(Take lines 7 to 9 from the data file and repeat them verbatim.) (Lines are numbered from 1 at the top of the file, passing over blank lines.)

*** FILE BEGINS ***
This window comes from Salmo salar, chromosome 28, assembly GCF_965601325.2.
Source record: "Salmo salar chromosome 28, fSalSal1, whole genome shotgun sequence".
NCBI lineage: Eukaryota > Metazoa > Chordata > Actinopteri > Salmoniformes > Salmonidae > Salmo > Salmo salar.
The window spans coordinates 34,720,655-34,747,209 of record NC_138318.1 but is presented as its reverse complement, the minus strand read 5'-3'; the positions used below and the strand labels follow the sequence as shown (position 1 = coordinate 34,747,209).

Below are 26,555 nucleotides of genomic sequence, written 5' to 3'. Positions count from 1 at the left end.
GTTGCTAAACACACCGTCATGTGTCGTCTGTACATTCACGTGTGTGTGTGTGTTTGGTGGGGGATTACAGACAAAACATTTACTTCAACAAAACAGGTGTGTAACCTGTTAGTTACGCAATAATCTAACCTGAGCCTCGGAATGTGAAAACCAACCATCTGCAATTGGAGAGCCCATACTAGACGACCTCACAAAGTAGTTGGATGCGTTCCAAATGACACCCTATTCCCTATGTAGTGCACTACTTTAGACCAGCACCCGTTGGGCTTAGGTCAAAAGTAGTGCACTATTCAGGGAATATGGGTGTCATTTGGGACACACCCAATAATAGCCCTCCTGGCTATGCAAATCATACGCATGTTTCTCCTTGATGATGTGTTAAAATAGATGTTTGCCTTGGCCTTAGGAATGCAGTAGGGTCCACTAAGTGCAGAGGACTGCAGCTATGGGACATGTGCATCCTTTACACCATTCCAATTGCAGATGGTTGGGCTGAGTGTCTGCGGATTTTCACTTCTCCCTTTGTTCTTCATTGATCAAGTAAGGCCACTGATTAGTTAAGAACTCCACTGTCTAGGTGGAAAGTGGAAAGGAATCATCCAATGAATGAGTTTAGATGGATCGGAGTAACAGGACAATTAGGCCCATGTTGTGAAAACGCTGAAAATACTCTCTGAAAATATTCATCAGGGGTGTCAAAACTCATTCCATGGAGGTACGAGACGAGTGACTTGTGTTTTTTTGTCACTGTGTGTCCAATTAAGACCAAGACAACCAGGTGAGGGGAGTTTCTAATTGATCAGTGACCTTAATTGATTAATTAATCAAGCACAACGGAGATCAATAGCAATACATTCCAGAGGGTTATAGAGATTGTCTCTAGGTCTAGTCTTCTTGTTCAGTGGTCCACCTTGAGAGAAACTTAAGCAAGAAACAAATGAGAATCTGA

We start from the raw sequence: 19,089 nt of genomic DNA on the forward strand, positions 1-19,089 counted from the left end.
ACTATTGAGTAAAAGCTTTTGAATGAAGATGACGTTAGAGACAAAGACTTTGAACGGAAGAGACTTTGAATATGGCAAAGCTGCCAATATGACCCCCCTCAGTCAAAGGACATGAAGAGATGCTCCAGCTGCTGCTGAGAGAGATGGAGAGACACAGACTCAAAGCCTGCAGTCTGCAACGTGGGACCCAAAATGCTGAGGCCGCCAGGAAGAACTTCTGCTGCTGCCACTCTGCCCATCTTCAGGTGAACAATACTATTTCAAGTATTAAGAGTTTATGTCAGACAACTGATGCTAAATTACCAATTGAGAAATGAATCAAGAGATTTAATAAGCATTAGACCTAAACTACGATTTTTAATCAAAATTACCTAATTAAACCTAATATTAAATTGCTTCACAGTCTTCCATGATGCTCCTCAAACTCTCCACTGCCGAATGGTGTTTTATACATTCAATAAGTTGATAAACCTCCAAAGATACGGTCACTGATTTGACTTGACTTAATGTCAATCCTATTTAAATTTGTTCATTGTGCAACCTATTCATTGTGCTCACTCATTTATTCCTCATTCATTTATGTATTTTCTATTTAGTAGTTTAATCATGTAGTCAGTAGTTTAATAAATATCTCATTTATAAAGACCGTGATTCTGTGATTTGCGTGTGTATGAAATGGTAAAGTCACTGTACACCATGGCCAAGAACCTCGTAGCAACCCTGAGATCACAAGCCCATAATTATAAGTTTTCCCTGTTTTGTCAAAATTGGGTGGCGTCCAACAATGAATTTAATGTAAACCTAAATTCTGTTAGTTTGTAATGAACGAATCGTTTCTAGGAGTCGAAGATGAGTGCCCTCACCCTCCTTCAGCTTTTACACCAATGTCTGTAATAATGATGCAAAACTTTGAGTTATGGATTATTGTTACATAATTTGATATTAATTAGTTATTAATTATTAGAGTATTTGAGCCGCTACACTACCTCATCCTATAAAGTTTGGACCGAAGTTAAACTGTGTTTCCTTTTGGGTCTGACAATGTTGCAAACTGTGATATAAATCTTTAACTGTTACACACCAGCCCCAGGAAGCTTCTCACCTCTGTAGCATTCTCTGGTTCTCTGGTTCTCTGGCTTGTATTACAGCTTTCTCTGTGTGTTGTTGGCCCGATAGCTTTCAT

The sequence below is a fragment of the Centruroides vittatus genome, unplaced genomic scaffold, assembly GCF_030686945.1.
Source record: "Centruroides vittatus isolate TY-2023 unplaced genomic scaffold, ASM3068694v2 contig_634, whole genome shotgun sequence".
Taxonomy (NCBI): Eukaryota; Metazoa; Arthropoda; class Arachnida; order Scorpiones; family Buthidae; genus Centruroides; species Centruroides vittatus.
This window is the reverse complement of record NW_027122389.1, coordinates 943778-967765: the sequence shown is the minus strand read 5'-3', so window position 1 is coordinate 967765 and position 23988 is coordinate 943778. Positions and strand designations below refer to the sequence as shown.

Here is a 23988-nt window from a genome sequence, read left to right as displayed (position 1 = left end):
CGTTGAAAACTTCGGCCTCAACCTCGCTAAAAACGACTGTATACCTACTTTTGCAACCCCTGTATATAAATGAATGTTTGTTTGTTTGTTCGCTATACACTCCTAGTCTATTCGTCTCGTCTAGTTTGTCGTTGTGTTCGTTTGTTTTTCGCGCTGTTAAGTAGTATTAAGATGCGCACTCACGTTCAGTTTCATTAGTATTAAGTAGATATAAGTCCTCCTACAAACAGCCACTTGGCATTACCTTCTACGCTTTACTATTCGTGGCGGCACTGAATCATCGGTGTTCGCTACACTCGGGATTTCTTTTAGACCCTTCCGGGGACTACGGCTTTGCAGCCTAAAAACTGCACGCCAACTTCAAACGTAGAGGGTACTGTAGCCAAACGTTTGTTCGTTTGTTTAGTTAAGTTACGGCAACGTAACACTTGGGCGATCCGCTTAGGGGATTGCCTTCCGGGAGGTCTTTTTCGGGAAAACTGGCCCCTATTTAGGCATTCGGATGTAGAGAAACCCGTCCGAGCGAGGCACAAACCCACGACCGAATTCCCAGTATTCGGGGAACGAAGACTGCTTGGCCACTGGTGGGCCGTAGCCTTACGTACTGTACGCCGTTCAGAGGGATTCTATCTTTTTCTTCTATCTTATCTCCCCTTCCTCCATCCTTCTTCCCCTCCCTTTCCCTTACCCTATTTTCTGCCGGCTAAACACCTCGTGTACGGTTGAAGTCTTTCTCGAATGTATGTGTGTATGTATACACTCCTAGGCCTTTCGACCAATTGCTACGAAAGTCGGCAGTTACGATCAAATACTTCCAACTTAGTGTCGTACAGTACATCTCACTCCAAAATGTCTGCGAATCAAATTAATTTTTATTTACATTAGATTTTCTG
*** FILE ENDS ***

We start from the raw sequence: 19,089 nt of genomic DNA on the forward strand, positions 1-19,089 counted from the left end.
ACTATTGAGTAAAAGCTTTTGAATGAAGATGACGTTAGAGACAAAGACTTTGAACGGAAGAGACTTTGAATATGGCAAAGCTGCCAATATGACCCCCCTCAGTCAAAGGACATGAAGAGATGCTCCAGCTGCTGCTGAGAGAGATGGAGAGACACAGACTCAAAGCCTGCAGTCTGCAACGTGGGACCCAAAATGCTGAGGCCGCCAGGAAGAACTTCTGCTGCTGCCACTCTGCCCATCTTCAGGTGAACAATACTATTTCAAGTATTAAGAGTTTATGTCAGACAACTGATGCTAAATTACCAATTGAGAAATGAATCAAGAGATTTAATAAGCATTAGACCTAAACTACGATTTTTAATCAAAATTACCTAATTAAACCTAATATTAAATTGCTTCACAGTCTTCCATGATGCTCCTCAAACTCTCCACTGCCGAATGGTGTTTTATACATTCAATAAGTTGATAAACCTCCAAAGATACGGTCACTGATTTGACTTGACTTAATGTCAATCCTATTTAAATTTGTTCATTGTGCAACCTATTCATTGTGCTCACTCATTTATTCCTCATTCATTTATGTATTTTCTATTTAGTAGTTTAATCATGTAGTCAGTAGTTTAATAAATATCTCATTTATAAAGACCGTGATTCTGTGATTTGCGTGTGTATGAAATGGTAAAGTCACTGTACACCATGGCCAAGAACCTCGTAGCAACCCTGAGATCACAAGCCCATAATTATAAGTTTTCCCTGTTTTGTCAAAATTGGGTGGCGTCCAACAATGAATTTAATGTAAACCTAAATTCTGTTAGTTTGTAATGAACGAATCGTTTCTAGGAGTCGAAGATGAGTGCCCTCACCCTCCTTCAGCTTTTACACCAATGTCTGTAATAATGATGCAAAACTTTGAGTTATGGATTATTGTTACATAATTTGATATTAATTAGTTATTAATTATTAGAGTATTTGAGCCGCTACACTACCTCATCCTATAAAGTTTGGACCGAAGTTAAACTGTGTTTCCTTTTGGGTCTGACAATGTTGCAAACTGTGATATAAATCTTTAACTGTTACACACCAGCCCCAGGAAGCTTCTCACCTCTGTAGCATTCTCTGGTTCTCTGGTTCTCTGGCTTGTATTACAGCTTTCTCTGTGTGTTGTTGGCCCGATAGCTTTCAT

The sequence below is a fragment of the Centruroides vittatus genome, unplaced genomic scaffold, assembly GCF_030686945.1.